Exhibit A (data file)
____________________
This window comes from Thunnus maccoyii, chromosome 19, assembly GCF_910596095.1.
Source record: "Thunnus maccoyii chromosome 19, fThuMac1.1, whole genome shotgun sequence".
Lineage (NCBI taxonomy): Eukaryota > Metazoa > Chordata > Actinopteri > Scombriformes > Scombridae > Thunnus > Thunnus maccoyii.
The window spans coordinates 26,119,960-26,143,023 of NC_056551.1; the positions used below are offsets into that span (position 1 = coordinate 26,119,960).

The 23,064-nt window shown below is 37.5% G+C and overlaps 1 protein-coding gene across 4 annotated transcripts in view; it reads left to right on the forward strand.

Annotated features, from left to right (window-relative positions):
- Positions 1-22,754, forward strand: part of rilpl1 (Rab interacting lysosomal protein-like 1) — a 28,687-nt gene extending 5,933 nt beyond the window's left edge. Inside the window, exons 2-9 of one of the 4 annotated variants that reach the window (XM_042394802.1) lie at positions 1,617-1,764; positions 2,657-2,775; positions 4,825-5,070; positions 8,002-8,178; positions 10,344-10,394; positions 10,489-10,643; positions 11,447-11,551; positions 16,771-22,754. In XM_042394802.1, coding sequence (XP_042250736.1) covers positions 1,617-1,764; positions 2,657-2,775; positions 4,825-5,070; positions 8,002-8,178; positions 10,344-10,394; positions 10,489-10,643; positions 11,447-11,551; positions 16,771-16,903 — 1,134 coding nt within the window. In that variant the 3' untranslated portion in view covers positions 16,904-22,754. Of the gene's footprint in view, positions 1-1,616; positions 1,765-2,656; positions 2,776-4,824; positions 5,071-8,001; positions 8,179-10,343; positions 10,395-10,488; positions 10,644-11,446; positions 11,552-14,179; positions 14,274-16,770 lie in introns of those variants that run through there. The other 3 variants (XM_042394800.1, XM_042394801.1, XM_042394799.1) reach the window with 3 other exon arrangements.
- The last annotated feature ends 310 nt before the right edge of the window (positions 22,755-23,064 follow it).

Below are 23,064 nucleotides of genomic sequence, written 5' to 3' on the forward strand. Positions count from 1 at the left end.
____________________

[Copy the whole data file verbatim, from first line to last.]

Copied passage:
This window comes from Thunnus maccoyii, chromosome 19, assembly GCF_910596095.1.
Source record: "Thunnus maccoyii chromosome 19, fThuMac1.1, whole genome shotgun sequence".
Lineage (NCBI taxonomy): Eukaryota > Metazoa > Chordata > Actinopteri > Scombriformes > Scombridae > Thunnus > Thunnus maccoyii.
The window spans coordinates 26,119,960-26,143,023 of NC_056551.1; the positions used below are offsets into that span (position 1 = coordinate 26,119,960).

The 23,064-nt window shown below is 37.5% G+C and overlaps 1 protein-coding gene across 4 annotated transcripts in view; it reads left to right on the forward strand.

Annotated features, from left to right (window-relative positions):
- Positions 1-22,754, forward strand: part of rilpl1 (Rab interacting lysosomal protein-like 1) — a 28,687-nt gene extending 5,933 nt beyond the window's left edge. Inside the window, exons 2-9 of one of the 4 annotated variants that reach the window (XM_042394802.1) lie at positions 1,617-1,764; positions 2,657-2,775; positions 4,825-5,070; positions 8,002-8,178; positions 10,344-10,394; positions 10,489-10,643; positions 11,447-11,551; positions 16,771-22,754. In XM_042394802.1, coding sequence (XP_042250736.1) covers positions 1,617-1,764; positions 2,657-2,775; positions 4,825-5,070; positions 8,002-8,178; positions 10,344-10,394; positions 10,489-10,643; positions 11,447-11,551; positions 16,771-16,903 — 1,134 coding nt within the window. In that variant the 3' untranslated portion in view covers positions 16,904-22,754. Of the gene's footprint in view, positions 1-1,616; positions 1,765-2,656; positions 2,776-4,824; positions 5,071-8,001; positions 8,179-10,343; positions 10,395-10,488; positions 10,644-11,446; positions 11,552-14,179; positions 14,274-16,770 lie in introns of those variants that run through there. The other 3 variants (XM_042394800.1, XM_042394801.1, XM_042394799.1) reach the window with 3 other exon arrangements.
- The last annotated feature ends 310 nt before the right edge of the window (positions 22,755-23,064 follow it).

Below are 23,064 nucleotides of genomic sequence, written 5' to 3' on the forward strand. Positions count from 1 at the left end.